30 minutes | 5 months ago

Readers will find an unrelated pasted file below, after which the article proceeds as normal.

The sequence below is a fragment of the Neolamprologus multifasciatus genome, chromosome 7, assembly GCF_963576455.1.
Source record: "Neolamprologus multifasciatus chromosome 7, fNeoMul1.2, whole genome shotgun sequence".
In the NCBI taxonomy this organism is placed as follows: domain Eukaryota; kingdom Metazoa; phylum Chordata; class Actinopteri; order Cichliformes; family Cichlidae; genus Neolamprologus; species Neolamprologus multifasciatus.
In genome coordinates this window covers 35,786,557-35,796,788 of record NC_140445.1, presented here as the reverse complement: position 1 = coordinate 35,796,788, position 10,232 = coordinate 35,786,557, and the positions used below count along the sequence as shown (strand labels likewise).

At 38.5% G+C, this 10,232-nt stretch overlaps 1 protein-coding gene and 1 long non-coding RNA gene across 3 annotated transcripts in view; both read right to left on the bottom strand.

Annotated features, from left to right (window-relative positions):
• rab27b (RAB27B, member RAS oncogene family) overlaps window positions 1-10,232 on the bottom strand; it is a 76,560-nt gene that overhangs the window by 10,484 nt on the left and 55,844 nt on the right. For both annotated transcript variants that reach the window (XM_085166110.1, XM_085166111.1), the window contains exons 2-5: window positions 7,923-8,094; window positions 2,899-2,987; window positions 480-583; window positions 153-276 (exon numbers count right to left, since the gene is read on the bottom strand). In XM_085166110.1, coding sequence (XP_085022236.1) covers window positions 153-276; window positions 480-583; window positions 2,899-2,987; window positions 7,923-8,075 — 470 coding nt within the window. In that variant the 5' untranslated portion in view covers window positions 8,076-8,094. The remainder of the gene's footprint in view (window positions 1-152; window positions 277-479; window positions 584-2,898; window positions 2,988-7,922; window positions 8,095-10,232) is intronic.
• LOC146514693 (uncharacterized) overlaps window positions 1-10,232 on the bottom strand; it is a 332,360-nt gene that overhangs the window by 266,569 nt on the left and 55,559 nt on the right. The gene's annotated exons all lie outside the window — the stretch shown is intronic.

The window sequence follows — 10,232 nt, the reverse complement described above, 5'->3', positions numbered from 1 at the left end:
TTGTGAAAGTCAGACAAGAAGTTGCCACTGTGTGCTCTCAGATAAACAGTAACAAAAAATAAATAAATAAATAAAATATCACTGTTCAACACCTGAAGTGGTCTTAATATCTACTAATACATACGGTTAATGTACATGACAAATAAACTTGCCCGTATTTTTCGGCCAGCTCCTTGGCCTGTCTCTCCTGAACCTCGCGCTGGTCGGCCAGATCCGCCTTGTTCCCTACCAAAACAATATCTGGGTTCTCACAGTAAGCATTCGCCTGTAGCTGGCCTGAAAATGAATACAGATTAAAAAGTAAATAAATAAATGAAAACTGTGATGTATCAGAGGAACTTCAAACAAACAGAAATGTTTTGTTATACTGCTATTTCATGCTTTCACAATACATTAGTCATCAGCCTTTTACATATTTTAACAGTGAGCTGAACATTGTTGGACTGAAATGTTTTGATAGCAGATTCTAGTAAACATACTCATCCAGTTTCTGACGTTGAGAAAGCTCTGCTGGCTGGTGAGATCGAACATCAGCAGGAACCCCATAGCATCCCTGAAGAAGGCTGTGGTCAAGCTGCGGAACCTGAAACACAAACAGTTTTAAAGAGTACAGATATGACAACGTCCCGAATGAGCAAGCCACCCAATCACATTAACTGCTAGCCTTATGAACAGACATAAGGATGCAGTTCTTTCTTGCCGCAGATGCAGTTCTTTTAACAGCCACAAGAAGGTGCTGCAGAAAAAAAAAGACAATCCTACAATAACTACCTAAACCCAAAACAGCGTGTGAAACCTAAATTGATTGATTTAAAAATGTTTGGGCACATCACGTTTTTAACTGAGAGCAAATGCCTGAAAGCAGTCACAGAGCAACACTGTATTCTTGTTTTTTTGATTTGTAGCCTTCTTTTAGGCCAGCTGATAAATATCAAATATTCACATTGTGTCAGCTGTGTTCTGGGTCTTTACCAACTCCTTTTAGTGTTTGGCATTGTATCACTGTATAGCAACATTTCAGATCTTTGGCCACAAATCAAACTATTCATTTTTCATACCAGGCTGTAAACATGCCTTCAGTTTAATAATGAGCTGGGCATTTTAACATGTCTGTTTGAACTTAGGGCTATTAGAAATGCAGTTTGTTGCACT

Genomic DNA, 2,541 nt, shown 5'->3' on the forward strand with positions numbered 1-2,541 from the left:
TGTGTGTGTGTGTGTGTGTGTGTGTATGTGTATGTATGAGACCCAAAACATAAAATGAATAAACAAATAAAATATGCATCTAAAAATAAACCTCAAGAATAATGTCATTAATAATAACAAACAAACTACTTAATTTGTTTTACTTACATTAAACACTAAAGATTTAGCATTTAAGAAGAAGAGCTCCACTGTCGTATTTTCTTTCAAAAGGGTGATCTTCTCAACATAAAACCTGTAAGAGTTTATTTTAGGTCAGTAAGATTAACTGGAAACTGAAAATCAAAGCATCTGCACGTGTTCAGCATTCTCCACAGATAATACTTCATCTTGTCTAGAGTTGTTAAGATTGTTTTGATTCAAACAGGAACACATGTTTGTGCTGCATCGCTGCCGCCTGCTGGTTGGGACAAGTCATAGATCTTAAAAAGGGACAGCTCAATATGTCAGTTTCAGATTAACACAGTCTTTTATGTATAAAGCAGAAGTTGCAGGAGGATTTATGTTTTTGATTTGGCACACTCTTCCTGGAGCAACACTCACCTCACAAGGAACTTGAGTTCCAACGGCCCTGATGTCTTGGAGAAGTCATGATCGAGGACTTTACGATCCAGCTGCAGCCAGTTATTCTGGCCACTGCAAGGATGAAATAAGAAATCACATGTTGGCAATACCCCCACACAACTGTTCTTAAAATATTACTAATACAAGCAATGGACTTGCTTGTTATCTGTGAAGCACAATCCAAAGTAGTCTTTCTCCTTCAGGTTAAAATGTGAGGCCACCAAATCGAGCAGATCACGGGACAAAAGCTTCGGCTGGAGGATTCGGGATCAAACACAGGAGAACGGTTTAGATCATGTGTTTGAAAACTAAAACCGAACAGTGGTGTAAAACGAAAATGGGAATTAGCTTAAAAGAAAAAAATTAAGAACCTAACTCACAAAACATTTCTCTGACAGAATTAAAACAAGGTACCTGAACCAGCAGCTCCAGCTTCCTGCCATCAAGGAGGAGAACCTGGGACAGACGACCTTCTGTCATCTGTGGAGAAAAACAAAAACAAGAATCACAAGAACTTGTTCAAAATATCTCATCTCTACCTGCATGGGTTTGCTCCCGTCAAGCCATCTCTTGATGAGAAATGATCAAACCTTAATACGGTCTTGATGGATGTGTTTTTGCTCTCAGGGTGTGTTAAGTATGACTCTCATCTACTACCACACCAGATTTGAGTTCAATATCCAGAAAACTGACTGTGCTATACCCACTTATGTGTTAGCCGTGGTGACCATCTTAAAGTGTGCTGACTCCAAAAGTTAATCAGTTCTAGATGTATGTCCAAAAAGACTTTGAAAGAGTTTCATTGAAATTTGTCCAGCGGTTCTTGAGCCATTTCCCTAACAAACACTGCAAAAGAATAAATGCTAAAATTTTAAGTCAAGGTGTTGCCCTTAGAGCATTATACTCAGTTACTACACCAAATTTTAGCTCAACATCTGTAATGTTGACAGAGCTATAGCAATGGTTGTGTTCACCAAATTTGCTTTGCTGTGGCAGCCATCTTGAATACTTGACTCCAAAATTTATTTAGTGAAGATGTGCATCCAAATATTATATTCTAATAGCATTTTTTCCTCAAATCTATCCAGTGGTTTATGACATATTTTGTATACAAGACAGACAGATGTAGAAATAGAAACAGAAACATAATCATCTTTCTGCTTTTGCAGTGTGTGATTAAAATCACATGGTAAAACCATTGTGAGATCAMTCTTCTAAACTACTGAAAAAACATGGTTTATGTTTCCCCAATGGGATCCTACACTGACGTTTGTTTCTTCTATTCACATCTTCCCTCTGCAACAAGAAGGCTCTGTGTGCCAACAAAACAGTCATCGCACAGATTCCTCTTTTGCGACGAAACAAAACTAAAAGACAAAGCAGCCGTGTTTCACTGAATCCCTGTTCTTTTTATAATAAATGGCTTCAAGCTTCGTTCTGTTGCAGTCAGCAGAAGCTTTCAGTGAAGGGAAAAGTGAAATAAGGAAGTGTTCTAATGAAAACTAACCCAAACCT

Episode 12: CRO's Role in Ecommerce Growth